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Yo-yo dieting can lead to early death, study suggests

You pack on some serious pounds, then work hard to drop the weight — but then put it all back on again. Aside from being incredibly frustrating for the individual, experts are now warning that these dramatic fluctuations in weight are linked to a slew of negative side effects — including an increased risk of death. The new study was published in the Endocrine Society’s Journal of Clinical Endocrinology & Metabolism. Researchers investigated the health risks of yo-yo dieting by examining the results from the 3,600 men and women who participated in the Korean Genome and Epidemiology Study. They found that dramatic weight swings was associated with higher risk of mortality. One exception to this study is for obese individuals who crash diet and experience weight loss. Those people were found to be less likely to develop type-2 diabetes over time. However, perfectly healthy people who quickly lose and gain…

How to avoid gaining weight during a cold winter

Winter started early this year, with many areas of the country seeing snowfall even before Thanksgiving. The East Coast was blasted with a freeze that sent frost and snow as far south as the Carolinas. Temperatures across the country dipped into the  low 20s —  And that was just the first few weeks of winter. It’s shaping up to be a particularly long, cold winter. But cold weather is no excuse to binge on booze and fatty comfort foods. It’s easy to reach for that mac and cheese, chili or homemade chocolate chip cookies when the weather stays dreary and cold outside, but you’ll most certainly regret it later. Here are a few tips to help you prevent winter weight gain: Watch your alcohol intake It might be tempting to pour yourself another glass of wine, or spike a little something in your hot chocolate, but on average, an alcoholic drink will add an extra 150…

Is it safe to tear off the mold and eat the rest of the bread?

Bread. It’s one of those foods that you always like to have at your house, yet it gets moldy so quickly. When you see a loaf start to go bad you just rip off the green stuff and use the rest. All is good, right? Wrong. Unfortunately, that one little circle of moldy bread does ruin the whole loaf. In fact, the United States Department of Agriculture recommends that you toss bread at the first sign of mold. It seems excessive, but it’s true. Studies have shown that mold has long, threadlike roots that can penetrate deep into the entirety of nearly any food it grows on. And mold is nothing to take lightly. The microscopic fungi can cause a wide range of health problems including allergic reactions, breathing problems, stomach problems, and some molds — those that produce the substances known as aflatoxins — can even cause liver cancer.…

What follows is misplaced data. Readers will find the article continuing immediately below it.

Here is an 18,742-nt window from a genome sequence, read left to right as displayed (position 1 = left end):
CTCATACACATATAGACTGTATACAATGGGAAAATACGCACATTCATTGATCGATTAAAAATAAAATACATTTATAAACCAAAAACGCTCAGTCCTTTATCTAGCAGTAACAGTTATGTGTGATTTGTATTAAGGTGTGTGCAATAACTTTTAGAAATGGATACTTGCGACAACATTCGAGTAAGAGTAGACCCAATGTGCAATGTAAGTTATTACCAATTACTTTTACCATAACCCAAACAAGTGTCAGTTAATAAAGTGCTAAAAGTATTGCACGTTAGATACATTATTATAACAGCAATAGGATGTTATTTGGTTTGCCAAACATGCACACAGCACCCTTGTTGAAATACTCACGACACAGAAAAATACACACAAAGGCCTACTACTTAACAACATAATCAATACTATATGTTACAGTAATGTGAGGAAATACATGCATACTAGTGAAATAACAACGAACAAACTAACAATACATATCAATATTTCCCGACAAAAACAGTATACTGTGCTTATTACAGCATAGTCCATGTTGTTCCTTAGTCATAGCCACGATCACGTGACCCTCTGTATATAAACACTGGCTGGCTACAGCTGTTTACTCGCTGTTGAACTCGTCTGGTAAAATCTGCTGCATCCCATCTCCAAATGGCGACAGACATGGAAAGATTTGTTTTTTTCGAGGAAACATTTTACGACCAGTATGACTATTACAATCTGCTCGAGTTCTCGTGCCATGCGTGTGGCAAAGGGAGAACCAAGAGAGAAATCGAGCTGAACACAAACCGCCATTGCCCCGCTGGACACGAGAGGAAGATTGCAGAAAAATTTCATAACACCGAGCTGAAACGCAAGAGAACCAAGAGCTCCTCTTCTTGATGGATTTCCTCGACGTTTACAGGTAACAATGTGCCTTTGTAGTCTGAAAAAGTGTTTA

Tips for adjusting to Daylight Savings Time

Whether you love or hate Daylight Savings Time, you’re probably at least looking forward to getting an extra hour of sleep on Sunday. The National Sleep Foundation reports that about 20 percent of Americans get less than six hours of sleep. The Centers for Disease Control and Prevention has linked lack of sleep with other issues like vehicle crashes and on-the-job injuries. While, gaining an hour of sleep in thae fall is typically easier for people than the loss-of-sleep in the spring, it can still mess with your body’s rhythm and cause you to miss your body’s natural shut-eye cues. Adjusting to time changes is different for everyone, but there are a few tips you can take to help ease into the new schedule. Start preparing today. Sometimes, make the hour move in one day is too much, especially for families with kids. Begin pushing your daily routine a little…

Six ingredients commonly found in gum, soda, candy banned by the FDA

Just in time to squash your Halloween fun, the Food and Drug Administration has nixed six synthetic flavorings commonly found in candy, soda, baked goods, booze, and gum. The ingredients in question have all been shown to directly contribute to cancer in animals. They included synthetically-derived benzophenone (also used in rubber reusable food containers), ethyl acrylate, eugenic methyl ether (methyl eugenol), myrcene, pulegone, and pyridine. Even if you’re an avid label checker, these names probably don’t look familiar to you. Since they fall under the umbrella of proprietary “artificial flavors,” the manufacturers don’t have to print them in the ingredients list, according the FDA. The additives are known to contribute floral, cinnamon, mint, citrus, mango, pineapple, garlic, roasted onion, and woody flavors, according to a petition.  The ingredients were proven to cause cancer in laboratory animals by the United States Department of Health and Human Services’ National Toxicology Program. But no…